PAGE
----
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Vancouver Public Library says City will foot bill for labour lawyer

All the costs of contracting a prominent B.C. labour lawyer to handle upcoming negotiations for the Vancouver Public Library (VPL) with its union will be paid for by the city, said Sandra Singh, the VPL's chief librarian.

The statement comes as part of an ongoing dispute between VPL management and unionized library workers, who were upset by hour reductions for 19 part-time workers and the library's decision to contract prominent lawyer Kim Thorne of Roper Greyell to handle collective agreement negotiations on management's behalf.

Singh said Thorne's fee would not impact the library's operating budget at all, but rather would be paid entirely by the City of Vancouver, which earlier had withdrawn from Metro Vancouver's labour relations bureau, leaving the library without a publicly-funded lead negotiator. The City promised to pay for Thorne to make up for the loss.

Singh said she didn't know how much Thorne would cost compared to a lawyer provided by Metro Vancouver's labour relations bureau. Union members have remained nonplussed by Thorne's appointment.

The tax dollars spent on Thorne would be better put towards front line services for library customers, according to CUPE 391 President Alexandra Youngberg. The union earlier declared it would leaflet the Vancouver International Writers Festival to draw attention to Thorne's work as the fest's vice president.

Youngberg said she was unhappy with hour reductions to the 19 staff, despite half of those positions being fully restored. Several of those workers are still struggling, she said, adding those with less than 20 hours of work a week did not have access to medical leave.

"We've got one person who can't pay her rent; we've got another who was going to get her mortage for her first time. These are people who are suffering, and they can't bring in enough money to live on," said Youngberg.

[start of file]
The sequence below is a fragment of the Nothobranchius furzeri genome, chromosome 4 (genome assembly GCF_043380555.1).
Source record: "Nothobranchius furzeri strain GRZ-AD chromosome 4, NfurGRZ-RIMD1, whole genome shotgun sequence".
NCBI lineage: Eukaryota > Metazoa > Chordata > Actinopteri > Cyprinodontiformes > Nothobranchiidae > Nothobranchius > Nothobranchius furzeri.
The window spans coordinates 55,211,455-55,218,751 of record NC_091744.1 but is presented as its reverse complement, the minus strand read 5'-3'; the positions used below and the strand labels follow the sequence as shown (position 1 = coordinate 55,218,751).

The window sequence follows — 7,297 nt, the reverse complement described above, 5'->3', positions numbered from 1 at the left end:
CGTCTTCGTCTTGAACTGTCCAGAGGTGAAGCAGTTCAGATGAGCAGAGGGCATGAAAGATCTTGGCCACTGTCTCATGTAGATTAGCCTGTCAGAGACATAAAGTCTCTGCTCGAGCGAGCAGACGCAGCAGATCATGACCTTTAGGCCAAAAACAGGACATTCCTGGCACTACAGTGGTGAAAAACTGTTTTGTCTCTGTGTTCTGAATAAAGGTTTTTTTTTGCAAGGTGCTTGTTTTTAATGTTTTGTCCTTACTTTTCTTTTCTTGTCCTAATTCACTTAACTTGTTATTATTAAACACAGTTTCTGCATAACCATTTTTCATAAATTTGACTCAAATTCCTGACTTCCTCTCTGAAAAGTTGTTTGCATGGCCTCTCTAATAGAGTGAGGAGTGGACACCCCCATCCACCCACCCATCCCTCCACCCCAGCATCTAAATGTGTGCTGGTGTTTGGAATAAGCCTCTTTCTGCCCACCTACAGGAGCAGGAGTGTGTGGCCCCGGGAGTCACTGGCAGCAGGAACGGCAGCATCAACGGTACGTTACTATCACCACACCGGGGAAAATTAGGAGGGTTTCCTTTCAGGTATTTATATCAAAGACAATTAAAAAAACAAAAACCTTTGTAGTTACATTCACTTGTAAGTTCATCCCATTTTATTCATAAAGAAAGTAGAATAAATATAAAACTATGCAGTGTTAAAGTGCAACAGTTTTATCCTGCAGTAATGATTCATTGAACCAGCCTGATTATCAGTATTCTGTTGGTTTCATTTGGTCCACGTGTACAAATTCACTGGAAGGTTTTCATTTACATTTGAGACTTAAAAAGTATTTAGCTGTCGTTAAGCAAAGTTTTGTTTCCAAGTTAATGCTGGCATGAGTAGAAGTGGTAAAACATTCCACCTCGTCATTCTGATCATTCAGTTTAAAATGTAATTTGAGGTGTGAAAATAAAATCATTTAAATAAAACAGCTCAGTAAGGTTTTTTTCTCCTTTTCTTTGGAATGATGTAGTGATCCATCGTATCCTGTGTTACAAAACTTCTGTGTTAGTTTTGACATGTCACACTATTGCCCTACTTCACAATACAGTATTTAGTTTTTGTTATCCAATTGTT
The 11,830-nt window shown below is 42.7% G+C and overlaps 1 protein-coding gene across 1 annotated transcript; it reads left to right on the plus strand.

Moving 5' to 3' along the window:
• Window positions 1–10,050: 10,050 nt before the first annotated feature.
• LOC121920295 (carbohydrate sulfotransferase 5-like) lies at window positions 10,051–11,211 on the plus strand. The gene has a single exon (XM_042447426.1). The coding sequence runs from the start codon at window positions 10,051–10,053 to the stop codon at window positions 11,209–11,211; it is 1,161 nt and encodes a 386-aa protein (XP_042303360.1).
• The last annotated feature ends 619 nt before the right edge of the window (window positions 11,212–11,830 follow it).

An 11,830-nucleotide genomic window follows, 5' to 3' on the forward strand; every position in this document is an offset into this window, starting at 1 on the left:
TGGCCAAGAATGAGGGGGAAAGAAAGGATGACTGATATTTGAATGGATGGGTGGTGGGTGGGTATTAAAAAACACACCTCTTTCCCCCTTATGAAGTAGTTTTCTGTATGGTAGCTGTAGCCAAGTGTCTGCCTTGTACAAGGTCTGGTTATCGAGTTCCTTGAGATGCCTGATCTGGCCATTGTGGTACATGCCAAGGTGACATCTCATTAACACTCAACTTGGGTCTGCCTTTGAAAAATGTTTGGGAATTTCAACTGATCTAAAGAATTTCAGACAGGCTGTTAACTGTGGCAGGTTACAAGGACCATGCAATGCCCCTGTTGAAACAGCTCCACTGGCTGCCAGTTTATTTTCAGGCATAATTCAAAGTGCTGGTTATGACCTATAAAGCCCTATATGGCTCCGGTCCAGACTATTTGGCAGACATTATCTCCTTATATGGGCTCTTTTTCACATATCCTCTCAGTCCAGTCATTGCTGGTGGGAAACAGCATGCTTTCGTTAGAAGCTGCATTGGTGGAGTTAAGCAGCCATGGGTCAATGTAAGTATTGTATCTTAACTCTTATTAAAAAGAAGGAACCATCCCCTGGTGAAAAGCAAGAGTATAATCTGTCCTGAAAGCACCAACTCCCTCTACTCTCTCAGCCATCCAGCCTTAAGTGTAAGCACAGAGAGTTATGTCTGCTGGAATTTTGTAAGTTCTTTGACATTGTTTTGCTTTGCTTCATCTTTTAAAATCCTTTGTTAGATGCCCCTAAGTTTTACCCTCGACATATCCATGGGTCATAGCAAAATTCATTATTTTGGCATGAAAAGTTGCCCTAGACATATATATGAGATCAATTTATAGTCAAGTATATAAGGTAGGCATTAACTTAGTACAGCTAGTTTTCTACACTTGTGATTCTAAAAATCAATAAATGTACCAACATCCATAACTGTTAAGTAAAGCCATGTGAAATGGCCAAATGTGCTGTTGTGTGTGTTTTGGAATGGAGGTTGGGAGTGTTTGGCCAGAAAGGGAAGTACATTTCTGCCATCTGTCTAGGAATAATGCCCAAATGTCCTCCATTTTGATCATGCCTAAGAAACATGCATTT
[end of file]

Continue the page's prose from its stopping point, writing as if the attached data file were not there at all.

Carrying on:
So far, the library has had to find $500,000 in savings to meet its April 2012 budget. Of the $500,000, $405,000 came from reducing hours for 19 part-time staff. Another $95,000 came from reductions to technical services, said a library spokesperson.

Overall, however, Singh said those reductions should have no impact on access to library services.

"Over the past 10 years, libraries have seen changes in how they use their information and reference services... we have seen declines," she said, noting the library posted fewer staff on reference desks which were being visited less to save costs. She said children's programs and collection services were protected, ensuring library customers would not see reductions in the books they could take out or access online.

The VPL is just one municipal department struggling to find funding during tough economic times.

Initially, the City had asked municipal departments to find three per cent in savings, which would've meant $1.5 to $1.3 million dollars in cuts for the VPL, said a library spokesperson. That number was lowered to $500,000.

Singh said she did not have a crystal ball and could not predict what next year's budget would entail for the library. She said, however, federal and provincial cuts and previous collective agreements with the union -- which included more funds for increased cost of living in Vancouver -- would mean tight budgets in future years.

Adam Pez is completing a practicum at The Tyee.

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